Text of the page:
Reading Charles M. Lieber's, The Incredible Shrinking Circuit, Scientific American 2001-09, it appears that a uniform cellular automaton array into which an universal Turing machine can be programmed would find application in nanoscale computing.
But practical problems abound. Paramount is that the cell be as simple as possible; perhaps a single molecule crystallized onto a substrate, avoiding lithography altogether.
Among 2-dimensional cellular automatons so far investigated, many have the absolute minimum number of states -- two. But the number of neighbors is commonly 8 or 9 (a cell depending on its previous state is its own neighbor).
The minimum number of neighbors is two, but the cellular array is then effectively one dimensional, as its cells are strung in long chains. The next smallest number of (non-self) neighbors is three. I created a triangular 4-Neighbor 3-State Universal Cellular Automaton for Prof. Fredkin's 1974 cellular automata class at MIT; and it is the basis for this exploration.
By setting cells to appropriate states, wiring and logic gates can be configured in this cellular automaton. Given a large enough array, computers can be created within it.
Power distribution is less vexing than clock distribution, but must be solved nonetheless. In zero-power CMOS there is no power distribution, only a clock. In order to be a true zero-power design, it must be reversible. In their paper A computation-universal two-dimensional 8-state triangular reversible cellular automaton, Katsunobu Imai and Kenichi Morita put the minimum number of states at 8 for triangular, reversible cellular automata.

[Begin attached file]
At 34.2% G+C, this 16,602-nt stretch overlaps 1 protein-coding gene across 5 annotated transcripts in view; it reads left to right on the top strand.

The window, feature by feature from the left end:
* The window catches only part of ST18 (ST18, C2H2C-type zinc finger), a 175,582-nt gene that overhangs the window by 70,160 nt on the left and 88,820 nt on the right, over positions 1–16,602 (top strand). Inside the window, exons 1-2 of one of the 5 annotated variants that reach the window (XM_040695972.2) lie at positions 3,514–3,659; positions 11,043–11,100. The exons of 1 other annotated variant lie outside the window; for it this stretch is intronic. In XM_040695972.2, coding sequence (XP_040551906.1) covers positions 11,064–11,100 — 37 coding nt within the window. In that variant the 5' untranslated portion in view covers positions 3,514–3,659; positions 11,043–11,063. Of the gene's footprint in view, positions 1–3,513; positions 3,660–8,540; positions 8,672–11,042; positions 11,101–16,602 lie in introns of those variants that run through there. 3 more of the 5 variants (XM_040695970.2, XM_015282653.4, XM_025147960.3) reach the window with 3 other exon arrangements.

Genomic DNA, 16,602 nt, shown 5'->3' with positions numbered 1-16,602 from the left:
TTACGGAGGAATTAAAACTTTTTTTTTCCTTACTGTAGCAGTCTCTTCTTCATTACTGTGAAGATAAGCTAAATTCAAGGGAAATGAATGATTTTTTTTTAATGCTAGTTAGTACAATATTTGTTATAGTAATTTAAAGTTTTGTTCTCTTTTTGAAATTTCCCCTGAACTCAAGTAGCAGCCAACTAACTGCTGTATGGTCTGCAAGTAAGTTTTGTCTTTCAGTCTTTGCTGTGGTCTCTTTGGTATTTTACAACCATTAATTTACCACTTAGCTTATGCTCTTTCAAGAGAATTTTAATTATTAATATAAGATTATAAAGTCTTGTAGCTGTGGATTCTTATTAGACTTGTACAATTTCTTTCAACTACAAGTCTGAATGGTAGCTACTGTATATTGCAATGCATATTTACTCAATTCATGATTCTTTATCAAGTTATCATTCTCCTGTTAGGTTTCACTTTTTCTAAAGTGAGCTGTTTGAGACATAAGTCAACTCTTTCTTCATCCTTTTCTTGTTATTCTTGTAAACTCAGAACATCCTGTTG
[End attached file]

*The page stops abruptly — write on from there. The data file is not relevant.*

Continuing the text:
A short review of nanoelectronic architectures by M. Forshaw1, R. Stadler, D. Crawley and K. Nikoli calculates severe power dissipation limits for conventional logic gates at nanometer scales. But the bulk of a computer constructed with my cellular automaton can be zero-power. Transmission along wires, also used for storage, is reversible; as are exclusive-or gates. Part of the design rules for nano-circuitry will be minimum spacing between dissipating elements. Even without full reversibility, distributing power through the clock solves many problems.
In a cellular design, no electrical signal on the array travels
further than twice the cell diameter. This limits the minimum clock
period to be greater than the time it takes for electrical signals to
cross 2 cells. For nanometer geometries this excitation can be
optical. A monochromatic, coherent light source (laser) and optics
can be designed so that wavefronts of the clock radiation are parallel
to the substrate. With the substrate part of the laser's resonant
cavity, most of the clock energy can be recovered. The top conductive
layer of each cell is its antenna receiving the clock signal. A
300.nm cell diameter would work with infrared illumination; perhaps
clocking at a blazing 100.THz.
More practical would to create arrays having only the cells intended to hold wires (state 4). The other cell spaces would act as constant sources of state 0.
Input and output signals to and from the array could be through nanowires to cells near the edge of the array.
Logic and wires can be embedded in my automaton, but not constructed. With rules that support signal propagation along wires, wires cannot be grown in a "non-conductive" area because the neighborhood connectivity of each cell is too limited.
More promising is the idea of etching out regions of non-conductive area from an initial sea of conductive states. But this also seems very difficult using only 3 states.
We have come full circle -- this regime is reminiscent of the drum computers from the dawn of electronic computing.
Copyright © 2002, 2004, 2007 Aubrey Jaffer
I am a guest and not a member of the MIT Computer Science and Artificial Intelligence Laboratory.
My actions and comments do not reflect in any way on MIT.|
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